Young People with Learning Disabilities and the Development of Sexual Relationships


In modern society the needs of young people with learning disabilities to develop sexual relationships is increasingly recognised, and supported in legislation and social policy. The aim of this small scale, exploratory study was to understand whether young people with learning disabilities receive sex education and are given accessible information and support relating to sexualised behaviours. The study gained professional and parental views on this topic, together with those of the young people to understand their future aspirations and the barriers they may face. The research design involved semi-structured interviews with 12 purposively selected respondents including teachers, public health nurses, young people and their parents. Results indicated that this group of young people do receive sex education but that misunderstandings about sex and relationships are still prevalent. Professionals and parents may lack the knowledge and confidence to provide appropriate information in an accessible manner, and for professionals the emphasis is on managing inappropriate sexualised behaviours. When it comes to preparing young people for emotional relationships all those involved in the study struggled with this and the young people’s aspirations differed from those of their care givers. The study concludes that support in this particular area of personal development needs to be developed.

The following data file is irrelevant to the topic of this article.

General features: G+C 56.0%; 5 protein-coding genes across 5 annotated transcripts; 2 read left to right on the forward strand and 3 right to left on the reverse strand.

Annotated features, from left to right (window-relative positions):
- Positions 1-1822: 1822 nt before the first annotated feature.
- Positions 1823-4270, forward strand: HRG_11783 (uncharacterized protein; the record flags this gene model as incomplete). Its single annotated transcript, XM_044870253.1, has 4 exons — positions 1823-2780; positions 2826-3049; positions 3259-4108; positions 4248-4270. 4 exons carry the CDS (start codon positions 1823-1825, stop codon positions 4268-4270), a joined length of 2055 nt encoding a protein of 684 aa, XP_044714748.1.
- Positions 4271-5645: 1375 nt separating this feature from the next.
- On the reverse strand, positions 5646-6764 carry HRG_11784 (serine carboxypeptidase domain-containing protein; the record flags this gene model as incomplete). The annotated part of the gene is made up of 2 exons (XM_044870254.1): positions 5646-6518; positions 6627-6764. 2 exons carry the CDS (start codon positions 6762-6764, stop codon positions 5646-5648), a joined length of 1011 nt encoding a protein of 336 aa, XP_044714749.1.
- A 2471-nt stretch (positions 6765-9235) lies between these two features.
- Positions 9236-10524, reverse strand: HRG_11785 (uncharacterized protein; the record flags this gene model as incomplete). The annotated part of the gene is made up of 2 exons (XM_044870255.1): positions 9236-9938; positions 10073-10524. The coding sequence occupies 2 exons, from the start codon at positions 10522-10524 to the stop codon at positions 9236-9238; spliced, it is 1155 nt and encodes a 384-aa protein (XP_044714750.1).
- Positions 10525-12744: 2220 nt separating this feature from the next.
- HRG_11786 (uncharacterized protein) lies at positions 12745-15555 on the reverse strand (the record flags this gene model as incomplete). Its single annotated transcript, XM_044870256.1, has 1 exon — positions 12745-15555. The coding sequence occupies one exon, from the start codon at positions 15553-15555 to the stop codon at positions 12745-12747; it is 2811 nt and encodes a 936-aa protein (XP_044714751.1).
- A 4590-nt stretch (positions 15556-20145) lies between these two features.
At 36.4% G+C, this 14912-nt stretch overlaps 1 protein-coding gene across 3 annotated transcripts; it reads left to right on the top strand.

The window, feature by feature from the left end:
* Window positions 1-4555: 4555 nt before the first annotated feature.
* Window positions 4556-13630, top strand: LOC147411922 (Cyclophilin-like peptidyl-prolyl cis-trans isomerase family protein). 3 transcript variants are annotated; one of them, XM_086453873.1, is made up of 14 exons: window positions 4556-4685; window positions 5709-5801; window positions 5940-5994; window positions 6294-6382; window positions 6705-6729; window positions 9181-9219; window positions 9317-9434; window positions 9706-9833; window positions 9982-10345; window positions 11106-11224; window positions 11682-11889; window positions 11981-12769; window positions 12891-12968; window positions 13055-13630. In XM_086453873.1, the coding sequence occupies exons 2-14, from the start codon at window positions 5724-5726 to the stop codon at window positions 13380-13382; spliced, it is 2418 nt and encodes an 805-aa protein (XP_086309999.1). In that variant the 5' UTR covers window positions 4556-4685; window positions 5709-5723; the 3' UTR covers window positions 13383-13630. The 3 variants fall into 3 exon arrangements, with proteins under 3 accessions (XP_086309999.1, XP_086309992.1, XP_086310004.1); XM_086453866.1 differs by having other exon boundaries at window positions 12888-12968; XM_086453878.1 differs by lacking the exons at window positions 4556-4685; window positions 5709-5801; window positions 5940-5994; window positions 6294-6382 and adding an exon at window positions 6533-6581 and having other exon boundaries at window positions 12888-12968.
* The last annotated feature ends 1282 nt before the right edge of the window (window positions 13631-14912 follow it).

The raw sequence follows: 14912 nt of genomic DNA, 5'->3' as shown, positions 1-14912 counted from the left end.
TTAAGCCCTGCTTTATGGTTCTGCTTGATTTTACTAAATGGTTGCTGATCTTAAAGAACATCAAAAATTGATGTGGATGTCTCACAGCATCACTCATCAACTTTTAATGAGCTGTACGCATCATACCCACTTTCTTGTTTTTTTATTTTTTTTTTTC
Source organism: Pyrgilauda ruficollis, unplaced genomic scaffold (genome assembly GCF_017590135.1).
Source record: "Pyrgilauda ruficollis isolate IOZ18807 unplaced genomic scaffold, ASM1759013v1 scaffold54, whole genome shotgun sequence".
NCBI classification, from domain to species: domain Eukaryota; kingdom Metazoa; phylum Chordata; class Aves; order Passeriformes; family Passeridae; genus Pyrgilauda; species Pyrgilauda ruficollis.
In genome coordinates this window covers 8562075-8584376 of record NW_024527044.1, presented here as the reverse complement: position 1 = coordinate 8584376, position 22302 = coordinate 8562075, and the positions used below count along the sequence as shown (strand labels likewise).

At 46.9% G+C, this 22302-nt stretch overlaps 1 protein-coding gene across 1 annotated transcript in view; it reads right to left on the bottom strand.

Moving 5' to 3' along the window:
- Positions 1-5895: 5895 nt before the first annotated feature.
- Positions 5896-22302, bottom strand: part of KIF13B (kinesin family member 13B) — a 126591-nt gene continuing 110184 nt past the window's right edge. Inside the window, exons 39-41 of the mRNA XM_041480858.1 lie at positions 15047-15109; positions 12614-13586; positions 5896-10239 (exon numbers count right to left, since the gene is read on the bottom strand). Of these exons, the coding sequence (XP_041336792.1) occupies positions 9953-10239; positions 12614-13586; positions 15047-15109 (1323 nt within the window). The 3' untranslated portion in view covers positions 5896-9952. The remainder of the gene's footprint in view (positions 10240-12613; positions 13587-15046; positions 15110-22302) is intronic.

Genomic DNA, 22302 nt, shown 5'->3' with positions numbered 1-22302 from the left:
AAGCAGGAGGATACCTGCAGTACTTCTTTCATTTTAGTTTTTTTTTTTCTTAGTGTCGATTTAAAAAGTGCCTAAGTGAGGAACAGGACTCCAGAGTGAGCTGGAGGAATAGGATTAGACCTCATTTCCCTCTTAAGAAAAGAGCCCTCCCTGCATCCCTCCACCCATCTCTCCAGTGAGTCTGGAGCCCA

How to Cite

Wright, R., (2011) “Young People with Learning Disabilities and the Development of Sexual Relationships”, Mental Health and Learning Disabilities Research and Practice 8(1). doi:


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Rebecca Wright






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